Teaching children to appreciate silence isn’t about saying “hush” or doing like your elementary school teacher did and turning out the lights until everyone settles down. Make listening to the quiet into a game, and try some of the following:

Lie down and listen

Grab a blanket and have your kids lie down next to you. If they’re really little, tell them to be still and quiet like a noodle. Now have them listen and try to distinguish sounds. If you’re indoors, can you hear running water, rain dripping from the eaves, or doors shutting? If you’re outdoors, can you hear birds, airplanes, the wind, rustling leaves?

Go on a night walk

When it’s dark, we rely more heavily on our hearing than our sense of sight. Walk with your ears and listen for nighttime sounds. How do they differ from daytime sounds? Do sounds echo? Are they louder or more muffled at night?
Bonus: Learning to discern night sounds can be especially helpful for small children who are afraid of the dark, because it removes the element of the unknown.

Make shadow puppets

Make shadow puppets on the ceiling using a flashlight or night light. Your puppets don’t have to be elaborate. A bunny or dog will do. Although shadow puppets are visual, they require stillness and focus. They can teach children to appreciate the interplay of light and shadow, which happens in nature, too.

Do a smell test

Pull a few spices like cinnamon or curry or chili from the spice cabinet. Blindfold your children, or ask them to shut their eyes tightly. Now ask them to notice what they smell. Does one smell sweet, while another one smells spicy? Can your child name the different smells?
Now, add an auditory component to the game. With your children’s eyes still closed, open the refrigerator and pull out a condiment like ketchup. Can your children identify the item based on smell and sound?

Listen to soundscapes

Many parents play nature sounds at night as a sleep inducer for their kids. They’ll flick on the sound machine and call it a night.
Instead, try listening with your child – even for a few minutes – and see if, together, you can pick out the different nature sounds. Or change things up and play a soundscape during waking hours so that everyone, at any time of day, can appreciate the natural tempo of earth, wind, water, and fire.

Writing Is My Peaceful Rebellion – Find Yours

Inside each one of us is a restless soul trying to find purpose. This is how it has always been, and hopefully, this is how it always will be. I believe this to be true for males, females, adults, and children alike. Unrest such as this is not necessarily destructive, unless it is ignored.

One of my favorite books that validates living a creative life is by Steven Pressfield, called “The War of Art”. It includes inspirational quotes and motivational kicks-in-the-pants to those of us treading water and fighting our instinct to create. Pressfield has the audacity to blast those who do not fulfill their creative purpose in life, those who battle their fire within. That fire can turn into envy, judgement, and destruction.

He mentions art can come in many forms, and one form is putting pen to paper. Of course, I am attached to this idea. I have recently come to embrace writing and all of the cultural responsibility that comes with it. To me, writing is rebellion.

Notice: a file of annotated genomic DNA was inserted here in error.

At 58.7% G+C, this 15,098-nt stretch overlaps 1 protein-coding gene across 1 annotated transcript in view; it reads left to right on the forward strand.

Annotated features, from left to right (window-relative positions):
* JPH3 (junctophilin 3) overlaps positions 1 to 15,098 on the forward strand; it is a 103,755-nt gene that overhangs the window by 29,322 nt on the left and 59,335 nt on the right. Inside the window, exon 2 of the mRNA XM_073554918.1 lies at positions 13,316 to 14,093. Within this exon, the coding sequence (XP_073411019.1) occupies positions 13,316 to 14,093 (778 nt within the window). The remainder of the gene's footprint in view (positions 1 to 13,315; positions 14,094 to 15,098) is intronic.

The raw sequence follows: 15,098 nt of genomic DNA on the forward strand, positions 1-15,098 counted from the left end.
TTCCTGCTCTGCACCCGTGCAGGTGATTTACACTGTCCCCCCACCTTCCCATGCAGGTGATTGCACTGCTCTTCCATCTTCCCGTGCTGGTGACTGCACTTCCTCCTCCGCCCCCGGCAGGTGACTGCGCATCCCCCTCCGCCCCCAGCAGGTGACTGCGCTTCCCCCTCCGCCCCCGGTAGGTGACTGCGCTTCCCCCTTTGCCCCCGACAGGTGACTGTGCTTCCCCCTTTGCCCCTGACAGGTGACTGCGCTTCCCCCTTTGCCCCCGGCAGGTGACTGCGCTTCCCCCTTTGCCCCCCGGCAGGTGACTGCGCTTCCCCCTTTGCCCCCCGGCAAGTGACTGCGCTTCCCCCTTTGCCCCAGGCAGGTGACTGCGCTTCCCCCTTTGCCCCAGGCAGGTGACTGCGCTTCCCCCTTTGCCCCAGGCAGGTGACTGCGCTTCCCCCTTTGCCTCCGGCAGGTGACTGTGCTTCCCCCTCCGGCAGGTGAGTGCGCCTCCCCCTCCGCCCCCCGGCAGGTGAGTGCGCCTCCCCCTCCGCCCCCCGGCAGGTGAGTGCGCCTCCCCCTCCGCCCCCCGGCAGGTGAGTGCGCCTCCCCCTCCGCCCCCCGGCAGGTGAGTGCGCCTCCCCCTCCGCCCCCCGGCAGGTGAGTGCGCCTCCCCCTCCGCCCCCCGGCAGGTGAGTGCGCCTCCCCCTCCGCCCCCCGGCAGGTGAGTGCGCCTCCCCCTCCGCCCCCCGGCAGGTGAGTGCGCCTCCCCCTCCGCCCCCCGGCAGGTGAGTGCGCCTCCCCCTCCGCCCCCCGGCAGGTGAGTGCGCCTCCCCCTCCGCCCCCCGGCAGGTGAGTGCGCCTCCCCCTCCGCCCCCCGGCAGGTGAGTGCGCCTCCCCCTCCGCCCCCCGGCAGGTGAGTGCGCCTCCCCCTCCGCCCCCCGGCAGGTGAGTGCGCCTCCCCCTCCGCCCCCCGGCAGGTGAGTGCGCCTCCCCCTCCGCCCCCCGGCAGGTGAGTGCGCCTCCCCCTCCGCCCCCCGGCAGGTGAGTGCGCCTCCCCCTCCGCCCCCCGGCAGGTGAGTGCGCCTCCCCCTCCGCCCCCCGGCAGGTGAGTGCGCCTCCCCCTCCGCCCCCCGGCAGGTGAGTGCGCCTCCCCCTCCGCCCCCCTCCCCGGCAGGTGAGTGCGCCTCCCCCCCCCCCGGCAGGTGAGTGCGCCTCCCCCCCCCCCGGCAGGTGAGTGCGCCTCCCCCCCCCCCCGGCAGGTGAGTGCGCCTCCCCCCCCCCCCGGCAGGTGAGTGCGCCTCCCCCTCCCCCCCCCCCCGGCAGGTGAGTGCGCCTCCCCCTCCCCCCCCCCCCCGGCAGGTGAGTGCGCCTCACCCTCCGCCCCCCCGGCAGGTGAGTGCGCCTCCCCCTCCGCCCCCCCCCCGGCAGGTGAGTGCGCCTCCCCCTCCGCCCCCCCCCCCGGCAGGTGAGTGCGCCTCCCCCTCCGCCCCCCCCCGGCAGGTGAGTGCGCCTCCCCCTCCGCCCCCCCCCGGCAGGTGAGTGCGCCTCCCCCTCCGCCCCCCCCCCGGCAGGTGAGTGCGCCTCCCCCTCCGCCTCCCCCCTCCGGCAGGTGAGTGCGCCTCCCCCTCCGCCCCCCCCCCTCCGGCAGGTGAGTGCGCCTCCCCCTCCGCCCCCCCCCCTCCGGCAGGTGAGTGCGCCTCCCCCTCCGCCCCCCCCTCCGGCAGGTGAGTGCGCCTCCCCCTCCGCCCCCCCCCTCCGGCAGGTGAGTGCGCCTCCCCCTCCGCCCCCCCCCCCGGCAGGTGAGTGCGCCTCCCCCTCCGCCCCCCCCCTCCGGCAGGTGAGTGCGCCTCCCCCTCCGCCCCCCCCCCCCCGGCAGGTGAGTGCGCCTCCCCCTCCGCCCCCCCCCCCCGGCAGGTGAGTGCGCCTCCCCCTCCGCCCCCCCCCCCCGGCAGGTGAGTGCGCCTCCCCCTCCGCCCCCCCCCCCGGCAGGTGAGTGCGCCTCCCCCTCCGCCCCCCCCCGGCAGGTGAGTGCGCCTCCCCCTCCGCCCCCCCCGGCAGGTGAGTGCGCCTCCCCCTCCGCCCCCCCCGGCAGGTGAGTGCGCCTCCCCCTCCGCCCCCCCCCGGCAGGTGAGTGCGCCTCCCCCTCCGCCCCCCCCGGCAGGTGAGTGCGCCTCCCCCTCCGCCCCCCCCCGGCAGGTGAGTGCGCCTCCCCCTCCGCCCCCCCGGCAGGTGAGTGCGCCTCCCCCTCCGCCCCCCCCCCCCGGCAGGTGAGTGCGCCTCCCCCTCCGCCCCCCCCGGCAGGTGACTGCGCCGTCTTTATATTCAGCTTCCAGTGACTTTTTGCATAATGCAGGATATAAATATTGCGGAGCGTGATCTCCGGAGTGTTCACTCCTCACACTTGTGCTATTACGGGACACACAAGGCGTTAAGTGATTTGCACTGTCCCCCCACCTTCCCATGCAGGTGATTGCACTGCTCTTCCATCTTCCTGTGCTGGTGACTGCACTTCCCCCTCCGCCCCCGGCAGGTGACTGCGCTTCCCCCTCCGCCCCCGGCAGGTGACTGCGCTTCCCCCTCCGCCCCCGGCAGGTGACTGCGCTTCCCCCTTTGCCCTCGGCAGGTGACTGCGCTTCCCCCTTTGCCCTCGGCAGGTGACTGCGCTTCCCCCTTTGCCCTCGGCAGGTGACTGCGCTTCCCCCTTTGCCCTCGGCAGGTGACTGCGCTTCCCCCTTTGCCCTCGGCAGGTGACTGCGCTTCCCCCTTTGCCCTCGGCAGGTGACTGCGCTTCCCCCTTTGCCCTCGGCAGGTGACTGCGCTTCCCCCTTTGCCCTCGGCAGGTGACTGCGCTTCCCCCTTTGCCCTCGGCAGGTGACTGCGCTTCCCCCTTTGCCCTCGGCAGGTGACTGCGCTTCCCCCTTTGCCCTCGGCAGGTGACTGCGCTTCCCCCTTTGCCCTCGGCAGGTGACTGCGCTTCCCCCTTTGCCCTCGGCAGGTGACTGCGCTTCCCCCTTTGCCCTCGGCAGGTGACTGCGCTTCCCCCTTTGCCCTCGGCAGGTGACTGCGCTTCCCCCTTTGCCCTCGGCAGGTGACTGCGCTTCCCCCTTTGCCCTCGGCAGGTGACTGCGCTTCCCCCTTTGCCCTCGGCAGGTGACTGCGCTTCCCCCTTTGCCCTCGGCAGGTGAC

I used to be a pretty envious, stagnant person. It’s clear to me now that my negative unrest was caused by my inability to let my creative instincts take over. Living like a creative was, in my mind, the job of lead singers and ruthless rebels.

I was jealous of those who dyed their hair, adorned themselves in tattoos, and pierced something visible. How brazen and bold these individuals were, so confident in their rebellion that they wore it for all to see. They absolutely owned their own form of art.

And they were some of my best friends. I ached for a way to let out my restlessness the way they did, but I needed it to be my own. I wanted to put noise where the silence was. I wanted to feel the walls shake.

For some time, my creative outlet was taken over by having children. Bringing babies into the world is its own sort of rebellion. Not only are you thrusting this creation out into society, but you are also ensuring that this organic creation will find room to take over, to make his or her own art. While busy changing diapers, obsessing over their futures, and trying to keep a career going, I was too distracted to focus on my own unrest.

That’s over now. They are blazing their own trails, acknowledging their own creative calls, and here I am, in the post baby years, trying to embrace this new rebellious hunger.

My friends and I are pretty straight-laced, responsible children and parents. I’ve never felt like I have the luxury of creative mistakes on my own body. I wanted a piercing, but where? I wanted a tattoo, but what? I’m a Gemini. My interests ebb and flow too much for me to land on an idea and always hold my head up proudly at my decision.

No, my rebellion wouldn’t settle on anything for that long. I’m a 30-something, still hesitant about upsetting my mom who gave me my skin. I’m a public school teacher and a mother, so some of my favorite t-shirts with expletives won’t do right now.

Finally, I’m usually too locked into my pacifist thoughts to verbalize aggressive feelings on the spot. Although I love talking to people, I’m an introverted extrovert, afraid that my verbalized opinions will come off as wrong or offensive. These feelings left me creatively stuck for a bit.